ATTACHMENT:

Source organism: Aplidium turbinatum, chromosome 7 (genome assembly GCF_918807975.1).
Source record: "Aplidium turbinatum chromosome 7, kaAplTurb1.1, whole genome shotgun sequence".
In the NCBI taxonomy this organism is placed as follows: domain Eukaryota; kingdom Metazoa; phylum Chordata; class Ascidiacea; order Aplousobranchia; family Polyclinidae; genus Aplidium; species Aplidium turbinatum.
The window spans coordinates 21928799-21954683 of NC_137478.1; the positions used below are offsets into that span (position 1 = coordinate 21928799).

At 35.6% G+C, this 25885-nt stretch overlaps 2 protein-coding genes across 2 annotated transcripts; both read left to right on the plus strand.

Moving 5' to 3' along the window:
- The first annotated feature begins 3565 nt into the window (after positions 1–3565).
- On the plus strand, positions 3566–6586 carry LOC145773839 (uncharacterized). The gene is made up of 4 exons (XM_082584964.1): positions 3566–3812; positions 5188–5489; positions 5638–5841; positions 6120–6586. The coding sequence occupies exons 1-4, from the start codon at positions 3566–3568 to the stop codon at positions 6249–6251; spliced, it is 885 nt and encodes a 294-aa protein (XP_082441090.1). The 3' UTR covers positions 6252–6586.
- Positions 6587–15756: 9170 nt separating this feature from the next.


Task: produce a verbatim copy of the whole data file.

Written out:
Source organism: Aplidium turbinatum, chromosome 7 (genome assembly GCF_918807975.1).
Source record: "Aplidium turbinatum chromosome 7, kaAplTurb1.1, whole genome shotgun sequence".
In the NCBI taxonomy this organism is placed as follows: domain Eukaryota; kingdom Metazoa; phylum Chordata; class Ascidiacea; order Aplousobranchia; family Polyclinidae; genus Aplidium; species Aplidium turbinatum.
The window spans coordinates 21928799-21954683 of NC_137478.1; the positions used below are offsets into that span (position 1 = coordinate 21928799).

At 35.6% G+C, this 25885-nt stretch overlaps 2 protein-coding genes across 2 annotated transcripts; both read left to right on the plus strand.

Moving 5' to 3' along the window:
- The first annotated feature begins 3565 nt into the window (after positions 1–3565).
- On the plus strand, positions 3566–6586 carry LOC145773839 (uncharacterized). The gene is made up of 4 exons (XM_082584964.1): positions 3566–3812; positions 5188–5489; positions 5638–5841; positions 6120–6586. The coding sequence occupies exons 1-4, from the start codon at positions 3566–3568 to the stop codon at positions 6249–6251; spliced, it is 885 nt and encodes a 294-aa protein (XP_082441090.1). The 3' UTR covers positions 6252–6586.
- Positions 6587–15756: 9170 nt separating this feature from the next.